National Hot Rod Association Top Fuel champion Larry Dixon is suing the NHRA over a lifetime ban from the sport that he says was motivated by a desire to monopolize the business of selling "experience" rides in two-seater Top Fuel dragsters.
Multi-seat versions of traditional one-seater race cars such as open wheelers have become popular in recent years, with racing series such as Formula 1 offering rides in modified cars to give fans a taste of what these mythical motorsport machines are like at full tilt. Then-drag racer Dixon thought that a two-seater Top Fuel car—the pinnacle of drag racing—was the perfect opportunity to bring the business to his discipline of motorsport, and told Autoweek that he pitched the idea to NHRA officials in 2016, to positive reception.
With what he took as the NHRA's approval, and significant interest from the public, Dixon collaborated with a Philadelphia-based businessman by the name of Nick Salamone to build a demonstration vehicle based on the chassis of a Top Fuel car. This specific chassis had reportedly raced in NHRA Top Fuel and still carried its official safety inspection stickers. Dixon and Salamone's joint venture Championship Adventures displayed the two-seater Top Fuel concept at SEMA in 2017, but rather than escalating public interest in the car, this is where things started to head downhill for Dixon.
Dixon's lawsuit alleges that an NHRA official "strategically visited Championship Adventures' booth at a time when Mr. Dixon was not there, intending to conduct an unauthorized 'inspection' of the prototype of the two-seater car." This representative spotted the homologation stickers, now expired, which Dixon said he thought unnecessary to remove, cover, or modify, having not built the car to compete in the NHRA.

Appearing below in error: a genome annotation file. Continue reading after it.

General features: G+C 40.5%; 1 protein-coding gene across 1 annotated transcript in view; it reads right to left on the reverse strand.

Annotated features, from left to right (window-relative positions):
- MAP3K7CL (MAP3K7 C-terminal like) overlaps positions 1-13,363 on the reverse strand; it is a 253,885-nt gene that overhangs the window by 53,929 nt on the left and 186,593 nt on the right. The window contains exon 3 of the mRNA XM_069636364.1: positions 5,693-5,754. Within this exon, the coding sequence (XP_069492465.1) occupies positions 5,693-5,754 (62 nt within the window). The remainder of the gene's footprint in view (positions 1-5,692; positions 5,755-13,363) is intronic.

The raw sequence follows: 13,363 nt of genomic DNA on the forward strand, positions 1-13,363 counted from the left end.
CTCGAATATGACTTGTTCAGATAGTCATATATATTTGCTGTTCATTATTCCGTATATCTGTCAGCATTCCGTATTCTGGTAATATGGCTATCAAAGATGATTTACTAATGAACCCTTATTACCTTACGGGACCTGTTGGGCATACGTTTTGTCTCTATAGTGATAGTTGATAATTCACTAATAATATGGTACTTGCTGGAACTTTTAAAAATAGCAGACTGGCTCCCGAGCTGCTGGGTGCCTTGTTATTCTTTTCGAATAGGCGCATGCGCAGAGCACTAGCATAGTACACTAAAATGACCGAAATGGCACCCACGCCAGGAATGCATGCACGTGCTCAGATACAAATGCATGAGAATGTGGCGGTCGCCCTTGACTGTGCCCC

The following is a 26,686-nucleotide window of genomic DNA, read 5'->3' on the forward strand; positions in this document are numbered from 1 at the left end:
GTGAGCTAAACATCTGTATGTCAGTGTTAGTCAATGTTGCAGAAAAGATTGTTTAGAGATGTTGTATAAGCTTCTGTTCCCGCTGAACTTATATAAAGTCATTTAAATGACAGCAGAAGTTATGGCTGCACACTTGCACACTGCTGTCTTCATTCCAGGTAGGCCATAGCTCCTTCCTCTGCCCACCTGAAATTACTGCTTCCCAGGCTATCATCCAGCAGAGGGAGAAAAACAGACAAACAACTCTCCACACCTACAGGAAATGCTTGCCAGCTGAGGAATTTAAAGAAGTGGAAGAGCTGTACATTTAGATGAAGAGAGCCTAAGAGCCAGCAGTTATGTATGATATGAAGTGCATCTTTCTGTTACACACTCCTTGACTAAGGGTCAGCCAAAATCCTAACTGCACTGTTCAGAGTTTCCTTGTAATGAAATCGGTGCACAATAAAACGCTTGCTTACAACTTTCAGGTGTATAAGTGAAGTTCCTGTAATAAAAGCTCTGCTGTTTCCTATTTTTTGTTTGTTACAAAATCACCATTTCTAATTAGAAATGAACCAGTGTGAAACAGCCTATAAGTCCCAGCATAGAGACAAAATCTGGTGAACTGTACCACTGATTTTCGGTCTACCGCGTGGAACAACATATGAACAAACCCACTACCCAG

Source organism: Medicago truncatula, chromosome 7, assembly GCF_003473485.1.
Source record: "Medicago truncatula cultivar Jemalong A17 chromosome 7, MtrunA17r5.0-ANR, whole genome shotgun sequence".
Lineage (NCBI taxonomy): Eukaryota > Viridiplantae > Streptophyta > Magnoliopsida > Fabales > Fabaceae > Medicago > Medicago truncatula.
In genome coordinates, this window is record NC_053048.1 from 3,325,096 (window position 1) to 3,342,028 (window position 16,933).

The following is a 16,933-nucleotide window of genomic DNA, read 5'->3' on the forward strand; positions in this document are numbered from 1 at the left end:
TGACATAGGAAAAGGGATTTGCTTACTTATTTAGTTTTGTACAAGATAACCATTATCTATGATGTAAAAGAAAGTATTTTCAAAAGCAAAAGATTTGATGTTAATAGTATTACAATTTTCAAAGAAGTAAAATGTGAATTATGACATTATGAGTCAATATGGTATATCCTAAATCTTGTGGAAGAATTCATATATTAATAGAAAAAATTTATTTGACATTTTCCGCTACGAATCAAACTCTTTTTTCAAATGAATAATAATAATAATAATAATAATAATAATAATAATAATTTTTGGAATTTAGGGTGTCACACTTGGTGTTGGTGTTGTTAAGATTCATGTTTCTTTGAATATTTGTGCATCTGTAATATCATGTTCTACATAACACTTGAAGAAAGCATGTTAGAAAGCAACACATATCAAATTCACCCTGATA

But this reportedly didn't matter to the NHRA representative, that is said to have "demanded that the sticker be covered up." An employee overseeing the booth reportedly complied and covered the sticker, but Dixon says the NHRA official removed and stole the sticker.
Days later, Dixon found a "statement of action against participant" in his mailbox, which accused him of breaking NHRA rules and implying official endorsement of the vehicle. The judgment handed down against Dixon? An indefinite suspension (or lifetime ban) from participating in the NHRA as a team owner, driver, or crew member. It also means Dixon can't use the car or any similar vehicle at any of the 130 NHRA-sanctioned drag strips across the country.
According to Dixon, he has on numerous occasions asked the NHRA "to produce the documentation that said I was told on numerous occasions to not build the car, and I still haven't seen anything, whether by text, email, or phone correspondence." Dixon says he didn't want to resort to legal action, but that it came to the point where he has no other choice.
"I really wish it hadn't got to this point. I'm disappointed it had to get to this point," Dixon said in his interview with Autoweek. "I had been hoping things could get sorted out without having to go this route."
The suit's three plaintiffs, which include Championship Adventures, Larry Dixon, and Larry Dixon Racing, accuse the NHRA of "an obvious effort to use NHRA's unfettered control over professional drag racing to control the market in which two-seater exhibition cars compete for business." It also claims that Dixon "has now been entirely deprived of his livelihood and sole source of income by this unjustifiable suspension—which is, in effect, a lifetime ban from NHRA—unless he relinquishes an investment of hundreds of thousands of dollars, as well as the future profits that he could derive from that investment."